Farmer's field turned drive-in theatre still delivering old time movie magic
For some it's a blast from their past; others a brand new movie viewing experience: drive-in movie theatres once flourished in Canada with more than 240 locations across the country.
Over time, that number has dwindled, and many have closed up shop. That's not the case in Wolseley, Saskatchewan. In the middle of what once was a farmer's field, sits the Twilight Drive-In Theatre. It's been here since 1954.
In the early 1950s, farming wasn't going so well for Stan and Marie Zaba, but they had a wild idea. Stan ploughed over a piece of land, and made way for a growing trend: the drive-in. A different kind of field of dreams: one filled with up to 200 cars per night.
The theatre was handed down to Don Zaba in 1982. If he could screen any movie, it'd be “Dirty Harry” starring Clint Eastwood. These days, he sticks to family-friendly films or superhero blockbusters. He says the key to staying around, has been careful movie selection, and good weather in the Summer.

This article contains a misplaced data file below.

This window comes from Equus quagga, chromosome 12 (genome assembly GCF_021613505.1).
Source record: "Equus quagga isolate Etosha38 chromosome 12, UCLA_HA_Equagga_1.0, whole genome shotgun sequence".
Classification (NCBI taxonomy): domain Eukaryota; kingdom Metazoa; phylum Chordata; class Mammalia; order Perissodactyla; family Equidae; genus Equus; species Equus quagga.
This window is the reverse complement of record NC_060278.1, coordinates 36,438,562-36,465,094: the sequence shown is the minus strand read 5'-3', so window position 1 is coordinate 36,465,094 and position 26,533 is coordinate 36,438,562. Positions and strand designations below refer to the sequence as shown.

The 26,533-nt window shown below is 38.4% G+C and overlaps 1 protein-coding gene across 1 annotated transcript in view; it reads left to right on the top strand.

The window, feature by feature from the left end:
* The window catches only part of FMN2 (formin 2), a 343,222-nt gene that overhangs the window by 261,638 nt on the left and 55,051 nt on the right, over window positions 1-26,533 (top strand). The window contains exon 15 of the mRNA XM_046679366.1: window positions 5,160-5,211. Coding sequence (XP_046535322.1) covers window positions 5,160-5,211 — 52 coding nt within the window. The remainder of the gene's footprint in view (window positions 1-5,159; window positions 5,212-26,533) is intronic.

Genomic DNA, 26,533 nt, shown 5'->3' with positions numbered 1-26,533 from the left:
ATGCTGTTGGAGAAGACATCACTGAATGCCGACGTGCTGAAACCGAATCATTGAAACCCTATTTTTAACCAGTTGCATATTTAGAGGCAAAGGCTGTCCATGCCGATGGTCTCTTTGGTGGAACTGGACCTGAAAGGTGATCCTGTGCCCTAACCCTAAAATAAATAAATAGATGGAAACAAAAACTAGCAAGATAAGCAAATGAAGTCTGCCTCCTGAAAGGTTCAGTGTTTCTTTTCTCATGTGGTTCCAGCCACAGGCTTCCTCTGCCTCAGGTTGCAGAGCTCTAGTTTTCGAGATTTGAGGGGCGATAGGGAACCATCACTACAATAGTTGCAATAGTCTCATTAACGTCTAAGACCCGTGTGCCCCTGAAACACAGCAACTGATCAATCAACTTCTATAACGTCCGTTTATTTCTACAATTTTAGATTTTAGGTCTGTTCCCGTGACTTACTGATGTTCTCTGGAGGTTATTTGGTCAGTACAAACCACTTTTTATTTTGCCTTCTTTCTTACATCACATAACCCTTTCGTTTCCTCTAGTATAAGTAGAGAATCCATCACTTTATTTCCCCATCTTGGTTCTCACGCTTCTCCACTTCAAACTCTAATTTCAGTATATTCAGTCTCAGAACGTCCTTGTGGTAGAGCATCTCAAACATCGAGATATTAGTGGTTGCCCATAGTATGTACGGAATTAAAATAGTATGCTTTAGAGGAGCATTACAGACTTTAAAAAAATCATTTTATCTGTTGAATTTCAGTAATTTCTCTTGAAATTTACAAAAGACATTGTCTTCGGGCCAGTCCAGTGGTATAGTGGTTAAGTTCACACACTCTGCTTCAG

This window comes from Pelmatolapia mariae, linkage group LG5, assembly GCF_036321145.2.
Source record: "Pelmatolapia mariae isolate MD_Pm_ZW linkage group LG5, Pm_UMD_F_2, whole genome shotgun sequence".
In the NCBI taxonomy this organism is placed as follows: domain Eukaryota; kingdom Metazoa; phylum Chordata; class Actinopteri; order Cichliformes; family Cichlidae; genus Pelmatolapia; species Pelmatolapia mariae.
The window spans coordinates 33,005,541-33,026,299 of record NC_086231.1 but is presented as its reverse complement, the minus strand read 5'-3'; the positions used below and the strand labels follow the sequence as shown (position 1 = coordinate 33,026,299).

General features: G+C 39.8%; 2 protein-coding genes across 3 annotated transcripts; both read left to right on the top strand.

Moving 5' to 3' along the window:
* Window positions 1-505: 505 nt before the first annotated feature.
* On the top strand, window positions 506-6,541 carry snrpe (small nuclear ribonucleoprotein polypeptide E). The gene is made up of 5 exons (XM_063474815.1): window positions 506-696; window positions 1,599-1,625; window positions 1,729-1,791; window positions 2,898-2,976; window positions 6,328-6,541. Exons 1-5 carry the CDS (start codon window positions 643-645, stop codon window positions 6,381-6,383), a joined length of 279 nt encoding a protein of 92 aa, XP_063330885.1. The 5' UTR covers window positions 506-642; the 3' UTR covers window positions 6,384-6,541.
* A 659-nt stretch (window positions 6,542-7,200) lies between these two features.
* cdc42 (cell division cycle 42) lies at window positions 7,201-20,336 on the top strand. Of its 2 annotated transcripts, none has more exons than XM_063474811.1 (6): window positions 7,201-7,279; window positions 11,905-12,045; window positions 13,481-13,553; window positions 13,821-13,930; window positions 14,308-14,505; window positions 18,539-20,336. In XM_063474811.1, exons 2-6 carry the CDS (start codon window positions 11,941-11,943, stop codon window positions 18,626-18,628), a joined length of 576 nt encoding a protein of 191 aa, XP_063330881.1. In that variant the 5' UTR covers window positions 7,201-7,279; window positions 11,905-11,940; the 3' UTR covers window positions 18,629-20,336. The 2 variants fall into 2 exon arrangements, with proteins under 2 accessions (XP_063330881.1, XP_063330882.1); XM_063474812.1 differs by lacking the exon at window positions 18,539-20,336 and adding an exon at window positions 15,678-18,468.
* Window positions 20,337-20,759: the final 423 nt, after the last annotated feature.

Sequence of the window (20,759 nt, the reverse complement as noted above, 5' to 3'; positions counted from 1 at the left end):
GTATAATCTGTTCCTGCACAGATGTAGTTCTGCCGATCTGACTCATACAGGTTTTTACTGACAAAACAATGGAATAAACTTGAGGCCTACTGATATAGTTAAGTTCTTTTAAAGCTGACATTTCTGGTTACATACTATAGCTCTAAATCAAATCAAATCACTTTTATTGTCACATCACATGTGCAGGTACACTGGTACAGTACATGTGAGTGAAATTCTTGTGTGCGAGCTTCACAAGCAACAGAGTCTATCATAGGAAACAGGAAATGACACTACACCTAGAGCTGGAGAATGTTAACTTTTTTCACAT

"We grew up with the drive in, you know as a family, and it's sort of, you do the best you can do and hopefully people support us" Zaba said.
And so far, they are supported. Very well in fact. In the early 2000s they were forced to make a decision: convert the theatre to digital or close up shop. The new projector cost them roughly $100,000. A fundraiser at a local hockey rink helped raise about sixty thousand in one night. Zaba says the support from the community, friends and family has been overwhelming.
The sound comes through the radio now on an FM frequency, but guests still have the option to listen through an old 1950s apparatus speaker. They'll lend you a squeegee to clear your windows, even offer a boost, should your vehicle run out of power.
Zaba laughs when he points out ticket prices have jumped significantly since they opened in the 50s. It cost a quarter to get into the movie then... It's now $10 per person or about $25 per car.
Zaba says he isn't ready to retire yet, but wouldn't mind a few nights off in the summer to take a proper vacation, noting he's missing Garth Brooks in concert in Regina because the show must go on.
One day, he may pass the theatre on to his daughter Reanne, who currently works the ticket window and helps things run smoothly in the office. When you meet Don, you get the impression, that day is not coming very soon, as he picks up the microphone inside the projector booth and lets out his familiar "It's show... show... showtime" cheer, followed by an homage to his family "Yaba-Zaba-do!".
Sixty-five years and counting, the theatre continues to bring pictures to the big screen.